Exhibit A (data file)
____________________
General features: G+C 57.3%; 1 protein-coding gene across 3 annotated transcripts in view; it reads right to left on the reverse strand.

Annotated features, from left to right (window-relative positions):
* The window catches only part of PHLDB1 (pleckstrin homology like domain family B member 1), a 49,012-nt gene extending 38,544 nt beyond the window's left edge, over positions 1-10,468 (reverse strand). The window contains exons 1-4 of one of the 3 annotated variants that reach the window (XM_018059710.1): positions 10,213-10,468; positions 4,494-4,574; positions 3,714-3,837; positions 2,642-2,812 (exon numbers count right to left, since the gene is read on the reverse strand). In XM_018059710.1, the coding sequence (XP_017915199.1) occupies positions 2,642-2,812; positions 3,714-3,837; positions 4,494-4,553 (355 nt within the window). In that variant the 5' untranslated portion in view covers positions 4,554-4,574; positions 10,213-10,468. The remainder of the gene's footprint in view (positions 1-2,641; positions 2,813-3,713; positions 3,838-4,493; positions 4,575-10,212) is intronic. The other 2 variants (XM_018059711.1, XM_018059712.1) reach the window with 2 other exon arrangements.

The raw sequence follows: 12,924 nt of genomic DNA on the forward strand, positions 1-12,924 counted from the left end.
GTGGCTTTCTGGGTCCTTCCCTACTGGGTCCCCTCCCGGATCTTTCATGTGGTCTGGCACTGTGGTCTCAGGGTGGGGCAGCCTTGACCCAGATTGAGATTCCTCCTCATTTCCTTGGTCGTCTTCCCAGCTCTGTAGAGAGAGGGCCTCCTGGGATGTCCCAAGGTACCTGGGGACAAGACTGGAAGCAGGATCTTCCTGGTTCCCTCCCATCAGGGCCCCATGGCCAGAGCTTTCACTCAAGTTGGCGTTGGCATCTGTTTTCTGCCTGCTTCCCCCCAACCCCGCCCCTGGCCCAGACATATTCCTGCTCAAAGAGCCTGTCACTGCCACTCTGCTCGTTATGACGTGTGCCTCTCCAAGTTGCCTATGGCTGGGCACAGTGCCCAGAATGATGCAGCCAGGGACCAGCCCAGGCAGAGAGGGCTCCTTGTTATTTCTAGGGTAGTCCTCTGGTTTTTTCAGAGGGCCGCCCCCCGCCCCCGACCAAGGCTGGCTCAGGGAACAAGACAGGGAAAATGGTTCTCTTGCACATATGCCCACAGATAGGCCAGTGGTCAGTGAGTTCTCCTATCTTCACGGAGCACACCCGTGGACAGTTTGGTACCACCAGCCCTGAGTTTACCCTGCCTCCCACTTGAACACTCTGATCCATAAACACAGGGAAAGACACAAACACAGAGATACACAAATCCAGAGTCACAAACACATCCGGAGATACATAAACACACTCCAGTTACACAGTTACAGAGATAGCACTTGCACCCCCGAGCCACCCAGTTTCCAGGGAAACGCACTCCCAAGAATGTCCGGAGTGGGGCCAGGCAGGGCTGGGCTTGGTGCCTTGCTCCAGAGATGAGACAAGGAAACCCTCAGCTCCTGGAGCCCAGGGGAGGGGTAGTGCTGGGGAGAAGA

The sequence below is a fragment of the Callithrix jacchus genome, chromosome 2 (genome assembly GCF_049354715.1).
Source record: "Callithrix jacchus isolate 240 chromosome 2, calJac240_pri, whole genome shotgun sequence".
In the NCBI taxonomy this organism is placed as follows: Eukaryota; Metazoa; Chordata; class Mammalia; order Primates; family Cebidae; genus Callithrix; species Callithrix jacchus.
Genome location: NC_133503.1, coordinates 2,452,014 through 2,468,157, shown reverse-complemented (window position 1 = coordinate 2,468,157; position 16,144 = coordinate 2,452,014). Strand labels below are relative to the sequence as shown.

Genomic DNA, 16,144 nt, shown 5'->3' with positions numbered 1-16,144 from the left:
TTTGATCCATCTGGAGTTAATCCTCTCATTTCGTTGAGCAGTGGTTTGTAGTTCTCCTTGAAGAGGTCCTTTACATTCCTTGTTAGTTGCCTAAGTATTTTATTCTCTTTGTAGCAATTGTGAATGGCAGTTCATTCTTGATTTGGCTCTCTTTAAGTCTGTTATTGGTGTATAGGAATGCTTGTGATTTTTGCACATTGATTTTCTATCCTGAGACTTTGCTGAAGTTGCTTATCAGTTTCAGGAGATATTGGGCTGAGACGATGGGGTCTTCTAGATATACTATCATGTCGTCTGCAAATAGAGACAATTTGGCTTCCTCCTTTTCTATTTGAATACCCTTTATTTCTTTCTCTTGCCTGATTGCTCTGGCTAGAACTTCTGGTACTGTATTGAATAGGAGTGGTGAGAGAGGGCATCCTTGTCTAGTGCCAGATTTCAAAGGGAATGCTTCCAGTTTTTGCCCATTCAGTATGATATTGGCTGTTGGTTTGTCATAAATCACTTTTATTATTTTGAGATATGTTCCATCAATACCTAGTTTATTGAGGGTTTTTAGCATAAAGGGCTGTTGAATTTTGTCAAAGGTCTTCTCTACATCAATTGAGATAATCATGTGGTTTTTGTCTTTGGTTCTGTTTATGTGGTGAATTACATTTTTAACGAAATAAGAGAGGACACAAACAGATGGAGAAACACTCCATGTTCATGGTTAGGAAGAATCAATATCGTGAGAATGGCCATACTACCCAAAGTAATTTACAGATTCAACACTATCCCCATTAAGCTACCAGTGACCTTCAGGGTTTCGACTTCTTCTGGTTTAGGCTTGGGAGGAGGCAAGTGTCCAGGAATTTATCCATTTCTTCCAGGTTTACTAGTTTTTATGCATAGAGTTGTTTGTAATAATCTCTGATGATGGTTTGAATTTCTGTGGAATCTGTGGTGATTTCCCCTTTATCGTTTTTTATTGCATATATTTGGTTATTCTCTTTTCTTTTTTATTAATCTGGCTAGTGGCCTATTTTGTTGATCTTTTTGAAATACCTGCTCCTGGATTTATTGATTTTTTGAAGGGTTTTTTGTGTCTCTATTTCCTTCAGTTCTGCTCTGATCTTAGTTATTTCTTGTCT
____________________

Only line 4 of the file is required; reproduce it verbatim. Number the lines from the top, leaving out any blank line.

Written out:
The raw sequence follows: 12,924 nt of genomic DNA on the forward strand, positions 1-12,924 counted from the left end.